## Physics Laboratory 3

### Projectile motion

Projectile motion is motion in two dimensions under the influence of a constant force.  An object moving through the air near the surface of the earth is subject to the constant gravitational acceleration g, directed downward.  If no other forces are acting on the object, i.e. if the object does not have a propulsion system and we neglect air resistance, then the motion of the object is projectile motion.
In this lab you will analyze the motion of a ball executing projectile motion.

Open a Microsoft Word document to keep a log of your experimental procedures and your results.  This log will form the basis of your lab report.  Address the points highlighted in blue.  Answer all questions.

Exercise

The New York Giants are tied with the Chicago Bears with only a few seconds left in the game.  The Giants have the football and call the place kicker into the game.  He must kick the ball 52 yards (47.5 m) for a field goal.

If the crossbar of the goal is 10 ft (3.05 m) high, and the maximum speed with which the kicker can kick the ball is 25 m/s, which range of angles (in deg) will allow him to score the field goal?

Solve this problem using a spreadsheet.  Produce a spreadsheet with 5 columns.

 v0 (m/s) Angle (deg) t (s) x (m) y(m)

The first two columns each contain one entry each.  Construct your spreadsheet so that when you change these numbers, the numbers in the next three columns will be updated.  The time steps in the t(s) column should be on the order of 0.1 s or smaller.  The entries in the x(m) and y(m) columns are calculated as a function of time using the kinematic equations.

In one full sentence answer the question above.

Experiment

A ball is moving in two dimensions under the influence of a constant gravitational force.  It is hard to get detailed information about its motion without using external measuring instruments.  In this experiment the instrument is a video camera.  You will analyze a video clip.  The clip shows a ball being thrown.  You will determine the position of the ball in two dimensions as a function of time by stepping through the video clip frame-by-frame and by reading the time and the position coordinates of the ball off each frame.  You will construct a spreadsheet with columns for time and position and use this spreadsheet to find the x and y component of the velocity as a function of time.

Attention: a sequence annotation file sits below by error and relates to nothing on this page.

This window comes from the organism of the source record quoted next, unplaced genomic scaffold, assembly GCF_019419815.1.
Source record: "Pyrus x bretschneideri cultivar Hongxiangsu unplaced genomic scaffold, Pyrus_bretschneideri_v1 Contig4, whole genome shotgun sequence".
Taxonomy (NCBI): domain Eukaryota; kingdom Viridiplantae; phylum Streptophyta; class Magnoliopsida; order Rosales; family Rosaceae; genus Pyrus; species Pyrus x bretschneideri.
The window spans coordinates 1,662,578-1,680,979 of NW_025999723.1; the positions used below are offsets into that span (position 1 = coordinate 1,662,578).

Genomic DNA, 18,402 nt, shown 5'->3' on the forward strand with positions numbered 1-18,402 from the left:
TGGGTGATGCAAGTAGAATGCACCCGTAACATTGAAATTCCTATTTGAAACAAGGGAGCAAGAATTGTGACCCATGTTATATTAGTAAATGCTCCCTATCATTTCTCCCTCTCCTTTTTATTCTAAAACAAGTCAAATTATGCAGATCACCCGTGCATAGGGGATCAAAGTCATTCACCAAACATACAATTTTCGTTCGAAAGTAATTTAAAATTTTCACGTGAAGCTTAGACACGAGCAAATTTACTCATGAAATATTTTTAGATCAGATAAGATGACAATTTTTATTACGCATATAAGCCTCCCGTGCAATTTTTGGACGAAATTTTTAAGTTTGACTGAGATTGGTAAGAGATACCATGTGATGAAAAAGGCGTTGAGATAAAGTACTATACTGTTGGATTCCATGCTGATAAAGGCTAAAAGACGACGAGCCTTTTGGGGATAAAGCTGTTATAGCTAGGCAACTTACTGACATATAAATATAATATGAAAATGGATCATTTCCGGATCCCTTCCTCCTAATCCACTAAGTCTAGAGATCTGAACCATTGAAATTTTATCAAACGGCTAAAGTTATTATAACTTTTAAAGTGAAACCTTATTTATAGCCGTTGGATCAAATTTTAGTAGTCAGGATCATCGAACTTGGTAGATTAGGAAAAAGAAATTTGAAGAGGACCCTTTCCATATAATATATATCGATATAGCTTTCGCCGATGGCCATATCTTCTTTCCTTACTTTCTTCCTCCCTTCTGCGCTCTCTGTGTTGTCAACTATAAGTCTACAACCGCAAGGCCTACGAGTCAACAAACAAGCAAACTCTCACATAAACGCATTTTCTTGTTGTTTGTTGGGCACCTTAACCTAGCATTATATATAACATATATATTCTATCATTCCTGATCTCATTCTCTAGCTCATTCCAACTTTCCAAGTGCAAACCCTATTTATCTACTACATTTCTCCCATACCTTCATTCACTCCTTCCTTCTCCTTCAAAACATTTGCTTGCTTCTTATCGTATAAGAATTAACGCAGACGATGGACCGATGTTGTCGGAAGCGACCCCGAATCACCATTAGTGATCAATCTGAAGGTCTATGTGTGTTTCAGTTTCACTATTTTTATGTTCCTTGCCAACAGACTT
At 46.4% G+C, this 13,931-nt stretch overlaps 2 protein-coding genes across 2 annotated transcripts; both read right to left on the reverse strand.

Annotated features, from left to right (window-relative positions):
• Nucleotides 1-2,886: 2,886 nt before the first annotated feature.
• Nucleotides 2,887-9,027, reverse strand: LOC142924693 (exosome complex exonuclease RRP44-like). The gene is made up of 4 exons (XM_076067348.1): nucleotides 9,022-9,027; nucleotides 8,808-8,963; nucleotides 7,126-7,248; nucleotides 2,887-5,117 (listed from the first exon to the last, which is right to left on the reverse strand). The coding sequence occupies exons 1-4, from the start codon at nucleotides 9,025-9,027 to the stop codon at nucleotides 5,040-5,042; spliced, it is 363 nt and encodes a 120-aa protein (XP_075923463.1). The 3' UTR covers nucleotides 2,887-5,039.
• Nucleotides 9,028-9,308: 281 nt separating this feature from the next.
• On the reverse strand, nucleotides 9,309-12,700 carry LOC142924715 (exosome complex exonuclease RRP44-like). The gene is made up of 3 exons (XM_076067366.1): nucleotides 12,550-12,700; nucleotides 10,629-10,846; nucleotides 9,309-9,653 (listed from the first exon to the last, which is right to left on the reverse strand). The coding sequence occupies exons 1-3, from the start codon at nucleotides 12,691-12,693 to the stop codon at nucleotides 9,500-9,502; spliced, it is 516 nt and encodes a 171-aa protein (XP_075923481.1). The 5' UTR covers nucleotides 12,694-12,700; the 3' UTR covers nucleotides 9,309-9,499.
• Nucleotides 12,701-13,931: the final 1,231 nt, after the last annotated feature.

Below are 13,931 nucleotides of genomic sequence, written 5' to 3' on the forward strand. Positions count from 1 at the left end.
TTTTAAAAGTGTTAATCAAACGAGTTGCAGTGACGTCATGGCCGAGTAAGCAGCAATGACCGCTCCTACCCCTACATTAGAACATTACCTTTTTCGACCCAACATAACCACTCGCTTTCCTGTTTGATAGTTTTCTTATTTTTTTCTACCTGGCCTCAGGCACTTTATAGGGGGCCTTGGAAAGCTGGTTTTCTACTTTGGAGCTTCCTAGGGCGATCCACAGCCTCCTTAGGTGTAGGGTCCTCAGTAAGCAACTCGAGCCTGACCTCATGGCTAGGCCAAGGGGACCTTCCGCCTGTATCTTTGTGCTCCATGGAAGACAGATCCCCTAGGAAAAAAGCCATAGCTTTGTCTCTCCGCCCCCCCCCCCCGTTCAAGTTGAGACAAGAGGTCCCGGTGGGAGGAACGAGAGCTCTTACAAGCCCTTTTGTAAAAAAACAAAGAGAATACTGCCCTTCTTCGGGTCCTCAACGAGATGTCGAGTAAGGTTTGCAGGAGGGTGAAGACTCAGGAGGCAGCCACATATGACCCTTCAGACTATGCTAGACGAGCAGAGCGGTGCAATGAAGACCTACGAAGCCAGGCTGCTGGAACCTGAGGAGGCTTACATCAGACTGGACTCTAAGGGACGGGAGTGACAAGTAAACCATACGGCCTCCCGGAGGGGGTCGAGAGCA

Procedure:

To play the video clip or to step through it frame-by-frame click the "Begin" button.

• "Play" the video clip. When finished, "Step up" to frame 1.
• In the setup window choose to track both coordinate of the object.
• Click "Calibrate".
• Click "Calibrate X".
The video clip contains two meter sticks.  Position the cursor over left end of the horizontal stick and click the left mouse button.  Then position the cursor over the right end of the horizontal stick and click the left mouse button again.   This will record the y-coordinates of the chosen positions.  Enter the distance between those positions into the text box in units of meter.  For the example positions, you would enter 1 into the text box.  Click "Done".
Make sure the video frame stays fixed in the browser window between the two clicks.  You may have to scroll after the clicks to get to the buttons.
• Now click "Calibrate Y".